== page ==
||An outer district lying within the commuting zone of an urban area, often as a separate political jurisdiction (see commuting). The concept has debatable utility because it is used to describe a wide range of communities and landscape forms. Silverstone (1997, p. 4) nevertheless claims that each suburb is the \'embodiment of the same ideal\': \'the attempt to marry town and country, and to create for middle classes middle cultures in middle spaces in middle America or Britain or Australia\'.
Some suburban differences reflect varying stages of suburban development. In many industrialized countries construction of suburban elite residential environments, distanced from the crowding and pollution of industrial cities, began in the early nineteenth century. By the late nineteenth and early twentieth centuries, suburbanization became a mass phenomenon, as middle- and skilled working-class families moved into residential communities located some distance from paid employment. After the Second World War, this trend was magnified in many countries by freeway construction and governmental restructuring of mortgage financing, which put a single-family house on a small plot of land within the reach of a larger number of households. Post-war suburbanization was buttressed by public policy and media images to resocialize women into the home.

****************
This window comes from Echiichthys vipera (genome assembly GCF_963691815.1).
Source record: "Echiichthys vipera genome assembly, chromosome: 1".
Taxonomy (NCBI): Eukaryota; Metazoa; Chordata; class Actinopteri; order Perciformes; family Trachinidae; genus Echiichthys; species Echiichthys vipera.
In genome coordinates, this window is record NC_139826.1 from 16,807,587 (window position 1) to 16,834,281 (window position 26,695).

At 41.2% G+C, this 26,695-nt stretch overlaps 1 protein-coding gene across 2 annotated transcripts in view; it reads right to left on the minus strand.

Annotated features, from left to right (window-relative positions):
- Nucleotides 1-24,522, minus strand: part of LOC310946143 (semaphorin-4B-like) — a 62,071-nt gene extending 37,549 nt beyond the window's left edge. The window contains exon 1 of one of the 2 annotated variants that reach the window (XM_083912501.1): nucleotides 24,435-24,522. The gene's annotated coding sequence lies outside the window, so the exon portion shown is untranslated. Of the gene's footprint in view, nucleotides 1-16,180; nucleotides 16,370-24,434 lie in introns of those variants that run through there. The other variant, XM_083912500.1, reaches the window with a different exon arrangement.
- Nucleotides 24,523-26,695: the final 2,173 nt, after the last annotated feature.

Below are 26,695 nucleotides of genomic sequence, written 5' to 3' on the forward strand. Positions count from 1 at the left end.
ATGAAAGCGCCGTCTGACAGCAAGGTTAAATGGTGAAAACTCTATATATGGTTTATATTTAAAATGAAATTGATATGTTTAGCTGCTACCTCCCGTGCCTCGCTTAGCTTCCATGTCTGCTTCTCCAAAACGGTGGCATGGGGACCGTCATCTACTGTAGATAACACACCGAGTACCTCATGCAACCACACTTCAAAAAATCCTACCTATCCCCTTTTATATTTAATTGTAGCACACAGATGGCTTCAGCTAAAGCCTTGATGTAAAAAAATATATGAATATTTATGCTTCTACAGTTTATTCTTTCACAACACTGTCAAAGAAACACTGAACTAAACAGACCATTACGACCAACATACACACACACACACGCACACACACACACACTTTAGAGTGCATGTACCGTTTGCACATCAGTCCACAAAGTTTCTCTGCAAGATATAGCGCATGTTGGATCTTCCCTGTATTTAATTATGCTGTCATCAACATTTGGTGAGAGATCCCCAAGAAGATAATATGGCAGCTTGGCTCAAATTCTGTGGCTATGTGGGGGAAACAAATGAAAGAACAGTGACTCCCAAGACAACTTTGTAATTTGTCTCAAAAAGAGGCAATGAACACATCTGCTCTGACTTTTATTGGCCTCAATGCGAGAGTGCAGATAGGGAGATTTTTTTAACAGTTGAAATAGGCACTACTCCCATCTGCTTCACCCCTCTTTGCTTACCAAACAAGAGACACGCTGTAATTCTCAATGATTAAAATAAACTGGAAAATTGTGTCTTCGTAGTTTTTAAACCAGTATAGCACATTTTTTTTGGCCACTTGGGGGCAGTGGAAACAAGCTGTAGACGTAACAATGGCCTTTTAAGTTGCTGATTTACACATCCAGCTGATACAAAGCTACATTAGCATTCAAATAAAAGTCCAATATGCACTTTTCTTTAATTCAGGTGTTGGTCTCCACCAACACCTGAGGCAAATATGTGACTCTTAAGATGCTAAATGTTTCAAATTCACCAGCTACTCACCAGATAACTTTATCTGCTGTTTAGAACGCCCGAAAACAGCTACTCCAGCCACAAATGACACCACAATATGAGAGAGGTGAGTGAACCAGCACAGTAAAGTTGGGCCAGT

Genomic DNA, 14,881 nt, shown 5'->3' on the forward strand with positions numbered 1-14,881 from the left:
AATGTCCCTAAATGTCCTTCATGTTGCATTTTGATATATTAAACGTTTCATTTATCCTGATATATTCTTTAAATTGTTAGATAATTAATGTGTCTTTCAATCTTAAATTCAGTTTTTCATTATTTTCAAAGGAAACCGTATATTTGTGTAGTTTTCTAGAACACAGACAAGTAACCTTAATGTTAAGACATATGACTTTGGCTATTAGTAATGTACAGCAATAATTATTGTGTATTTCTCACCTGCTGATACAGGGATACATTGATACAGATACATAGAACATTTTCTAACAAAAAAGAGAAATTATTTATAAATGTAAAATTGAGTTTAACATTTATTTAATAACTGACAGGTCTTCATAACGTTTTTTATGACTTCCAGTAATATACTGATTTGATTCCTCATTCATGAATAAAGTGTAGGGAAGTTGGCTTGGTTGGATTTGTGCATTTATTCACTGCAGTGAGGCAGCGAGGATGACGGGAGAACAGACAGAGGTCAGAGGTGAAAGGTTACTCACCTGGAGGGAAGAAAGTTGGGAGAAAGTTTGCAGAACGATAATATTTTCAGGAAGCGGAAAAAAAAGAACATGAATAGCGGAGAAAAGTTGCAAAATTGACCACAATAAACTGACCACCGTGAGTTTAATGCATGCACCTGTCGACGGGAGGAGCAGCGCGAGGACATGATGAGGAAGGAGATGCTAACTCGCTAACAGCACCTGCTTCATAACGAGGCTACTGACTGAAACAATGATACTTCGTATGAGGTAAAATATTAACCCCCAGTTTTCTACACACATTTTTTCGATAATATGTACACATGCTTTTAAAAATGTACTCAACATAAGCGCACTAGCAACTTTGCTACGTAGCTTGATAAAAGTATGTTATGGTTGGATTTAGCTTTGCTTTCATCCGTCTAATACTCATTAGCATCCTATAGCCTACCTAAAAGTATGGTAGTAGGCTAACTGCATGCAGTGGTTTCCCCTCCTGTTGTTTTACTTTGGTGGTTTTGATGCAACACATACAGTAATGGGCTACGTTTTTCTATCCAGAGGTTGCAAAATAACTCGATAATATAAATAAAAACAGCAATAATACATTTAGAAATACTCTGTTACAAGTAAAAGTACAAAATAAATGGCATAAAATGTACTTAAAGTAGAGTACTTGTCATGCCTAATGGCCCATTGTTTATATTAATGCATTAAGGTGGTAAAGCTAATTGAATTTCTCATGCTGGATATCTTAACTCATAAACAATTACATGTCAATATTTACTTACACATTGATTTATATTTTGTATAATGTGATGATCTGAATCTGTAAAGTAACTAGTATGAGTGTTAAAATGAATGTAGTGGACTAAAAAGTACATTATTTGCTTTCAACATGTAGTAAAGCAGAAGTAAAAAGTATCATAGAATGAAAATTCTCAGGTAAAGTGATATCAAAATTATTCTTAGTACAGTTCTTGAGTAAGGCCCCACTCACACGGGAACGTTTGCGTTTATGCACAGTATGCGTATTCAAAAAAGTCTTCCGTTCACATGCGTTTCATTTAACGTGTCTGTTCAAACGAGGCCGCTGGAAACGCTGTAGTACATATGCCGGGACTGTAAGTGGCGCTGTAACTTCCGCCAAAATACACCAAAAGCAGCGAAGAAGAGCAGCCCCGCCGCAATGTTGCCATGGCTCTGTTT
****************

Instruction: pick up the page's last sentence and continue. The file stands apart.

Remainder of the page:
In a number of countries, including Australia, Canada and the United States, the postwar suburb is conceived as a residential, privatized, automobile-oriented, consumerist landscape, which houses a homogeneous grouping of white, middle-class nuclear families. In feminist geography both the representation and reality of this suburban form have been explored and contested: it has been argued that what is represented as a place of consumption is also a site of production and reproduction, and that the actual landscape form restricts women\'s access to services and paid employment (England, 1991). Women living in post-war suburbs nevertheless negotiate long commutes to paid employment and the care of their children through carefully-tended informal networks of other mothers (Dyck, 1996).